HSchinske at aol.com
HSchinske at aol.com
Sat Sep 18 14:02:32 EDT 2004
In a message dated 9/17/04 4:34:22 PM Central Daylight Time, I wrote:
> > I read bits of this and thought it was godawful, alas. It did sound *so*
> > promising ...
and Dorian responded:
> Did you think so? I read that description that Judith posted and
> immediately thought, "that'll be awful!".
> Why did I think that? Well, I'm not an expert, but "Gemma" does not sound
> like a Victorian (of any part of the period) name to me; it seems mid-C20.
> And "Doyle" is an Irish name, but "Spence Academy" sounds thoroughly
> English - and at this point, I'm getting into the Irish mind-set that says
> "Doyle" is Catholic and "Spence Academy" is Protestant, and never the twain
> shall meet, at least not without major class/race/religion issues that the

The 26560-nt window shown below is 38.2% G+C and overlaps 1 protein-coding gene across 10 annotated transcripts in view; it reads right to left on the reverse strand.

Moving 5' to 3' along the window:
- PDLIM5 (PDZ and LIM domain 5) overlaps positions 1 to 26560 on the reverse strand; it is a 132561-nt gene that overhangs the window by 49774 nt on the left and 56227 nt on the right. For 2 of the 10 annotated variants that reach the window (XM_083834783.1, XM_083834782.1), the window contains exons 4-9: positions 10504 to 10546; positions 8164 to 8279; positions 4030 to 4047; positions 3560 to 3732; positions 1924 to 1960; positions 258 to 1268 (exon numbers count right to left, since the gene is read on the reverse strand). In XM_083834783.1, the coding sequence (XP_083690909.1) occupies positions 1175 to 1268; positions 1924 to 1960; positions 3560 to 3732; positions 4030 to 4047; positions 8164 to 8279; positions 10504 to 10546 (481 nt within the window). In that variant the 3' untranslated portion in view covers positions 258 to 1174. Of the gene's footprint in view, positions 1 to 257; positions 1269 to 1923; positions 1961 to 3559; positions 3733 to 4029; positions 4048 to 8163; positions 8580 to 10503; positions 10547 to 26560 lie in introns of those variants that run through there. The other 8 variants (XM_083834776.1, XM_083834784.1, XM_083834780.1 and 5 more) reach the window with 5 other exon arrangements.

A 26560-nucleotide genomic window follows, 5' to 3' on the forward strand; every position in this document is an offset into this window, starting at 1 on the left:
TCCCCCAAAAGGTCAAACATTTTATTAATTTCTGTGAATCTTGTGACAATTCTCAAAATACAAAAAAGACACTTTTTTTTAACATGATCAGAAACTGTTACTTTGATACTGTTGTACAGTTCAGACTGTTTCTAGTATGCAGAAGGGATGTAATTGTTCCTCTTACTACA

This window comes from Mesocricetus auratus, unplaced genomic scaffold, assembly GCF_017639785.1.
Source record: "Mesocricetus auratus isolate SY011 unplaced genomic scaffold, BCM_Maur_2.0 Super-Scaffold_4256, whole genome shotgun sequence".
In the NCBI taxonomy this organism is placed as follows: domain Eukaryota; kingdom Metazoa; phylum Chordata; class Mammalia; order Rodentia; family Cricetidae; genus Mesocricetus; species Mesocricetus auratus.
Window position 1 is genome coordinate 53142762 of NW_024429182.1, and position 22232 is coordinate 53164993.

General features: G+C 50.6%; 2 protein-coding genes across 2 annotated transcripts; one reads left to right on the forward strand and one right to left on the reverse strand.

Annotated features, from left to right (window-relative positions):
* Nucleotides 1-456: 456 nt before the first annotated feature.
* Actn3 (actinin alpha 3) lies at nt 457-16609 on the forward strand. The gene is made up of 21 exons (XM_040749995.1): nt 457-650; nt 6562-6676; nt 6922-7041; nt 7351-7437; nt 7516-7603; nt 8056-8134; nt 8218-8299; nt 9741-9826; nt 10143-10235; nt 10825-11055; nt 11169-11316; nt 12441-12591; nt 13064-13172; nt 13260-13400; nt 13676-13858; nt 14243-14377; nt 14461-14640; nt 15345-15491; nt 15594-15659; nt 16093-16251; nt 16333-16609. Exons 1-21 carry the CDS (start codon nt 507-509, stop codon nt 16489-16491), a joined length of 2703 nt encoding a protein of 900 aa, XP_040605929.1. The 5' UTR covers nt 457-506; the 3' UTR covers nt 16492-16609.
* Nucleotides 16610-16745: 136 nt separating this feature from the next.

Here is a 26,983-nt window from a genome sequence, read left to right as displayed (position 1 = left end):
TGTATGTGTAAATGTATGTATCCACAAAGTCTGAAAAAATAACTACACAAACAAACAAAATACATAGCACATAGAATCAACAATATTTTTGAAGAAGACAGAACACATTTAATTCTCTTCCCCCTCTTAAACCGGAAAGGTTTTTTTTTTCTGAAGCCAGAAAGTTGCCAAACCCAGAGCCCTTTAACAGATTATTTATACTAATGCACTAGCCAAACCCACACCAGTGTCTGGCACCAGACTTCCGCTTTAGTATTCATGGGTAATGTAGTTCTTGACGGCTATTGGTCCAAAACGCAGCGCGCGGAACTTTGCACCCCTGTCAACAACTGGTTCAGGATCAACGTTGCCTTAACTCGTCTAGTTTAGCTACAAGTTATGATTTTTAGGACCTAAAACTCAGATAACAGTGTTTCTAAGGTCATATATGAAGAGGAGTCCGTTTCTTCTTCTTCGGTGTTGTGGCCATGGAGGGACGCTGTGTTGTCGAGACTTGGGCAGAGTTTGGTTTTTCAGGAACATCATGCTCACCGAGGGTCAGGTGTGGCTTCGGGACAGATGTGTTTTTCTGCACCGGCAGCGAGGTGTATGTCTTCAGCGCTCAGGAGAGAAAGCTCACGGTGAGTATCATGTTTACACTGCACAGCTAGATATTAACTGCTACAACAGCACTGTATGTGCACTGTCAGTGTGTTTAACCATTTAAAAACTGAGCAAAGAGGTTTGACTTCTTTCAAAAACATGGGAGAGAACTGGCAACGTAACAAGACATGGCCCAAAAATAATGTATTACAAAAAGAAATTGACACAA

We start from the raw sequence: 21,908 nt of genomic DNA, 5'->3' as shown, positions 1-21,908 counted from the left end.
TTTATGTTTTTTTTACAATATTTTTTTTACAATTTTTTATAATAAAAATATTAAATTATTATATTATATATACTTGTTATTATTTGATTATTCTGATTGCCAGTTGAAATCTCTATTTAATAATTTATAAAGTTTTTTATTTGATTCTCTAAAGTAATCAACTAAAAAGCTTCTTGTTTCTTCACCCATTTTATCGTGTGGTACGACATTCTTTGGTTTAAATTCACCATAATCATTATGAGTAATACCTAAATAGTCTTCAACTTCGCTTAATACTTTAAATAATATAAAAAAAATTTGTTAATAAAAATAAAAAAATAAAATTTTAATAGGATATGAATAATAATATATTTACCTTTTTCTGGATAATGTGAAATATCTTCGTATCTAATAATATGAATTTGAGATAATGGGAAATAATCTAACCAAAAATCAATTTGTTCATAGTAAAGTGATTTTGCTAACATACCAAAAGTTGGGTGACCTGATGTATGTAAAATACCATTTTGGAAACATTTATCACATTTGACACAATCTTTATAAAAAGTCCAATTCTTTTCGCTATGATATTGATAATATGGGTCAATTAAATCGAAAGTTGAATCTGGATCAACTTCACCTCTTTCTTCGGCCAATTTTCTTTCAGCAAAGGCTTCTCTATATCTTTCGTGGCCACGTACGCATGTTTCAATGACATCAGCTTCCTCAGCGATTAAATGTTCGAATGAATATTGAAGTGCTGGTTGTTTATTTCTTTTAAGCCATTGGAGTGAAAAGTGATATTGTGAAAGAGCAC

> blurb doesn't mention. My immediate reaction was that the author had not
> done his/her homework.
Keep in mind that it was some entirely different blurb that I had read, so I
don't know if I even knew the name of the heroine, school, etc. I just thought
anyone who was likely to combine India, magic, the Victorian era, and school
stories in the same book was likely to be a writer I would be interested in.
I posted to Usenet some time back
"You can read an excerpt here:
http://www.randomhouse.com/teens/greatbeauty/excerpt.html . My first impression is that the Indians are caricatured and her
historical knowledge isn't that great (crinolines? in 1895? that was bustle
era, and neither one was worn by sixteen-year-olds, or in the plural). I didn't
see anything that really grabbed me about it. Mind you, I am allergic to
first-person-present-tense narratives, that might have something to do with it."
I think I may have been partly wrong about crinolines -- some of the things
we now call "bustles" may then have been described as a different-shaped
crinoline. I still don't think anyone wore more than one at a time!
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